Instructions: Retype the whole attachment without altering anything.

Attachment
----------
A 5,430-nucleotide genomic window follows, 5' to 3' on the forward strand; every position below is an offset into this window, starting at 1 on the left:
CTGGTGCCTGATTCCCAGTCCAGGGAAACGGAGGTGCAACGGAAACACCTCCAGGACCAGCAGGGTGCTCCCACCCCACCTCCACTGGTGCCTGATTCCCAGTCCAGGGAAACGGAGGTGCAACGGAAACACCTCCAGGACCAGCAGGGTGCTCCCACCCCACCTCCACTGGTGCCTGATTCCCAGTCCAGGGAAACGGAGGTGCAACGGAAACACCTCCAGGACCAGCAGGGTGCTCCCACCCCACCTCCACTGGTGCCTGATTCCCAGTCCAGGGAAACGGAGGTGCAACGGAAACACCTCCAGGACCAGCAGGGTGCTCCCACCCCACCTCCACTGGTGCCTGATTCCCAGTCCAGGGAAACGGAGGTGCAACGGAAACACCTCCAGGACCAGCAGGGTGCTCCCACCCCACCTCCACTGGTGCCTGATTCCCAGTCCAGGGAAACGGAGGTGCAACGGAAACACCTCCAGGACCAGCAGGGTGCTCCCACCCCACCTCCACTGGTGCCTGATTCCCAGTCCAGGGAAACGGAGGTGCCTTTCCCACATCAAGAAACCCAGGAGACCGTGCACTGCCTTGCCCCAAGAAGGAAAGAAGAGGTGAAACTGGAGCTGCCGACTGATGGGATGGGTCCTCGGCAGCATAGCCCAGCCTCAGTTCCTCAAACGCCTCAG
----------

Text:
A 5,430-nucleotide genomic window follows, 5' to 3' on the forward strand; every position below is an offset into this window, starting at 1 on the left:
CTGGTGCCTGATTCCCAGTCCAGGGAAACGGAGGTGCAACGGAAACACCTCCAGGACCAGCAGGGTGCTCCCACCCCACCTCCACTGGTGCCTGATTCCCAGTCCAGGGAAACGGAGGTGCAACGGAAACACCTCCAGGACCAGCAGGGTGCTCCCACCCCACCTCCACTGGTGCCTGATTCCCAGTCCAGGGAAACGGAGGTGCAACGGAAACACCTCCAGGACCAGCAGGGTGCTCCCACCCCACCTCCACTGGTGCCTGATTCCCAGTCCAGGGAAACGGAGGTGCAACGGAAACACCTCCAGGACCAGCAGGGTGCTCCCACCCCACCTCCACTGGTGCCTGATTCCCAGTCCAGGGAAACGGAGGTGCAACGGAAACACCTCCAGGACCAGCAGGGTGCTCCCACCCCACCTCCACTGGTGCCTGATTCCCAGTCCAGGGAAACGGAGGTGCAACGGAAACACCTCCAGGACCAGCAGGGTGCTCCCACCCCACCTCCACTGGTGCCTGATTCCCAGTCCAGGGAAACGGAGGTGCCTTTCCCACATCAAGAAACCCAGGAGACCGTGCACTGCCTTGCCCCAAGAAGGAAAGAAGAGGTGAAACTGGAGCTGCCGACTGATGGGATGGGTCCTCGGCAGCATAGCCCAGCCTCAGTTCCTCAAACGCCTCAG